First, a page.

An imbalance of cortisol can directly impact your sex hormones like progesterone, testosterone, and estrogen. This can cause symptoms like weight issues, headaches, mood changes, anxiety, and sleep issues. You’ll often feel tired late at night but also wired. Then when you wake up, you’re dragging big time. When levels are chronically imbalanced like this, your morning coffee habit is one factor which can negatively impact ovulation, weight and hormonal balance. Studies also show that consuming caffeine when cortisol is high can actually cause you to produce more cortisol.
This hormone is primarily secreted by the pineal gland and it’s the chemical known to dictate our sleep-wake cycle, mood, immune function and circadian rhythms and the quality and quantity of our sleep. Melatonin is known as an anti-aging and anti-stress agent because it both suppresses cortisol and is a powerful antioxidant. The production of melatonin is activated by darkness and inhibited by light. Once released, melatonin circulates through the brain via the cerebral spinal fluid (CSF) and enters nearby blood vessels for distribution to the rest of the body. When melatonin levels are disrupted, people can experience mood swings, depression, seasonal disorders, exhaustion and rapid aging.
Key components for hormone balance
|Morning sunshine exposure: Aim to get outside and expose yourself to light in the first 30 minutes of waking up to regulate cortisol levels, support your immune system and promote healthier sleep cycles.
|Have go-to methods for managing stress: Probably one of the most important aspects of hormone balance because it has an impact on everything else. Stress is unavoidable for the most part, so have some go-to methods for dealing with it such as deep breathing, meditation, journaling, grounding (walking barefoot outside), or a regular yoga practice.
|Sleep hygiene: Sleep issues and high stress often go hand-in-hand as sleep deprivation drives up cortisol (which also drives up blood sugar). Set up a nighttime routine to power down beginning at least one hour before you go to bed to signal your system that it is time to rest. Keep TV and all devices out of the bedroom – they can stimulate you with blue light and keep you awake. Instead, keep lights dim, and settle into your cozy, pitch-black lair designed just for sleeping and sex.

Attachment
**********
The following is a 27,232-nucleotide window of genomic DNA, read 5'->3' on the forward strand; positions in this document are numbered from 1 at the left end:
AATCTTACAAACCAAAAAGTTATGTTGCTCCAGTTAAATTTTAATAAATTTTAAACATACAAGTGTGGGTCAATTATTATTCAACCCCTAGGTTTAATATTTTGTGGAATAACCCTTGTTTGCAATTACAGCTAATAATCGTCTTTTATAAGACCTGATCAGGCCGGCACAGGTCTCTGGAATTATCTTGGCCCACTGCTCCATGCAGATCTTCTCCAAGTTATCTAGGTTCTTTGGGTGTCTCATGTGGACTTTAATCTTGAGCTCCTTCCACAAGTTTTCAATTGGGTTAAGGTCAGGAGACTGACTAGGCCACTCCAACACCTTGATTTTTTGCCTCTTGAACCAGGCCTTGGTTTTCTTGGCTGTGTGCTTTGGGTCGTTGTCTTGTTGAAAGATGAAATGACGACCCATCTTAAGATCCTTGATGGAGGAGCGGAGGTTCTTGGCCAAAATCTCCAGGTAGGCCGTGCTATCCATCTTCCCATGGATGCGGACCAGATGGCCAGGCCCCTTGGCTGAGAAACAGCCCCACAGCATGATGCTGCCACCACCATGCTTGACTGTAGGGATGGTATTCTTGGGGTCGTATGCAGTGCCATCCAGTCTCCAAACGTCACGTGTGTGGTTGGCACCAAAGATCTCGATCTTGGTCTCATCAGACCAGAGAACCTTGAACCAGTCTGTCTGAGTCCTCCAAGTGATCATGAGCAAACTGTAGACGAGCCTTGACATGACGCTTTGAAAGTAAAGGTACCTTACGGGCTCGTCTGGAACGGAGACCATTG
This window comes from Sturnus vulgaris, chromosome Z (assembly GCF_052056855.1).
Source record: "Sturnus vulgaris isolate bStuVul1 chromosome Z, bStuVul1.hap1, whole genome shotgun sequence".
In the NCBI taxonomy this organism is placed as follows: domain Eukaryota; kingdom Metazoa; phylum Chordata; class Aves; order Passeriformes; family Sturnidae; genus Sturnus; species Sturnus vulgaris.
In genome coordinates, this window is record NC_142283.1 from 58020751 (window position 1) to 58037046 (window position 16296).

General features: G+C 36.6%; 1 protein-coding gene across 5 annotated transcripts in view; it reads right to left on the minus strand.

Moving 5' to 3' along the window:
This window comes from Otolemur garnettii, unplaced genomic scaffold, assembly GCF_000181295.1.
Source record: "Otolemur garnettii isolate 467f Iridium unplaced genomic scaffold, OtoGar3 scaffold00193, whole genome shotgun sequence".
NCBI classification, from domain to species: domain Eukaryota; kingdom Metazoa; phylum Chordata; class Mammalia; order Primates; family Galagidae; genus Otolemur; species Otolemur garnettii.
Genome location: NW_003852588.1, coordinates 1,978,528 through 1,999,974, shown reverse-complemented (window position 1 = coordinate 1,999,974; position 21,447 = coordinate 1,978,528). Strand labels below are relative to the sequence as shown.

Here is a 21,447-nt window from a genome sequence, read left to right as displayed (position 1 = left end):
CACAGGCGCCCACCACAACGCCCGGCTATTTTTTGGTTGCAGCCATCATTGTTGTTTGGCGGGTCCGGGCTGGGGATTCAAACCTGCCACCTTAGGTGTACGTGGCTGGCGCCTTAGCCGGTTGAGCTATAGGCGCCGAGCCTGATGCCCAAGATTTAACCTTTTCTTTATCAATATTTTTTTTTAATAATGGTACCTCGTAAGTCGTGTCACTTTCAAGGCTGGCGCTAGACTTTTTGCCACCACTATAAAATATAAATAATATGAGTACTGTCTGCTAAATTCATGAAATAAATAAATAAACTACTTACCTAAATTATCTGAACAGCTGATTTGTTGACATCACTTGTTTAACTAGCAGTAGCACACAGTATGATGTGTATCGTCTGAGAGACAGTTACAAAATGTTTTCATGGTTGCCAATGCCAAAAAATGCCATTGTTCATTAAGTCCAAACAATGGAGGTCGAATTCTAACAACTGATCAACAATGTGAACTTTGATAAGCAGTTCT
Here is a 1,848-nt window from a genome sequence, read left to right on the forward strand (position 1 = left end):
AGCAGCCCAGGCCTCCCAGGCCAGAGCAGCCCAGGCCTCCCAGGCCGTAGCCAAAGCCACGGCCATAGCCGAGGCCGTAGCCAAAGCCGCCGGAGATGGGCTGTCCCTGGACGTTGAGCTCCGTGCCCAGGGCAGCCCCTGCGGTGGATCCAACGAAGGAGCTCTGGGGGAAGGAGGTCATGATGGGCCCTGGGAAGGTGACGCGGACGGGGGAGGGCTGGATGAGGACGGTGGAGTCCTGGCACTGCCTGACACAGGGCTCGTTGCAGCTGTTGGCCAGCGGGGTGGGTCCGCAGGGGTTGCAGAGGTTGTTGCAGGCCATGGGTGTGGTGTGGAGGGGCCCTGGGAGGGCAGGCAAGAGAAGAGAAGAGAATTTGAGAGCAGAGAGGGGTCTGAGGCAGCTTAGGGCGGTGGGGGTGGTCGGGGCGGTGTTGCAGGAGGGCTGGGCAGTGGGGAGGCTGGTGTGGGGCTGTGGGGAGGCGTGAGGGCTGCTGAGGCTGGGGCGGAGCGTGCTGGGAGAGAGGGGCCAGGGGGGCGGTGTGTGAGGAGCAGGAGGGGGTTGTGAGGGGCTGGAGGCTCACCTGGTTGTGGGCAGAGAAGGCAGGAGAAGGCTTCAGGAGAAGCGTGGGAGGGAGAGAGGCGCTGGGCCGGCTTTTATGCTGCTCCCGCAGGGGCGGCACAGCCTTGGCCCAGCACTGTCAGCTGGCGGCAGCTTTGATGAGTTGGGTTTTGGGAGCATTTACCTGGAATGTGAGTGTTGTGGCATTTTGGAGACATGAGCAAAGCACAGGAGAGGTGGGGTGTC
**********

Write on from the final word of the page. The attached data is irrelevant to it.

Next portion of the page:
|Proper digestive functionality: Nutrient deficiencies occur with low stomach acid (HCl), causing cortisol levels to rise and depleting adrenals. Chronic stress further decreases digestive functionality by weakening the tight cellular junctions that line the gut contributing to chronic inflammation. Free-flowing bile is key for drainage through the gut, so if you're regularly constipated, you might have an overgrowth of opportunistic bacteria (which can wreak havoc on your ability to eliminate excess estrogen. And when estrogens sit in the GI tract, they can be deconjugated (via excess b-glucuronidase) and recirculated into the bloodstream. This accumulation of estrogen can cause headaches, heavy periods, PMS, and estrogen dominance. Be sure you’re getting enough fiber in your diet to help regulate digestion.
|Helpful nutrients: B-vitamins, vitamin C, and magnesium are some of the nutrients that are depleted when we are stressed, so they require replenishment to help support our adrenal glands, ensure proper HPA-axis functionality, and produce adequate, balanced energy.
|Proper nutrition: Eating enough food (a balance of protein, fat and fiber) is important because when you don’t, your body thinks you are running from a tiger and shuts down your reproductive system, slows your thyroid, and begins to pump out cortisol so you can run from this stressor.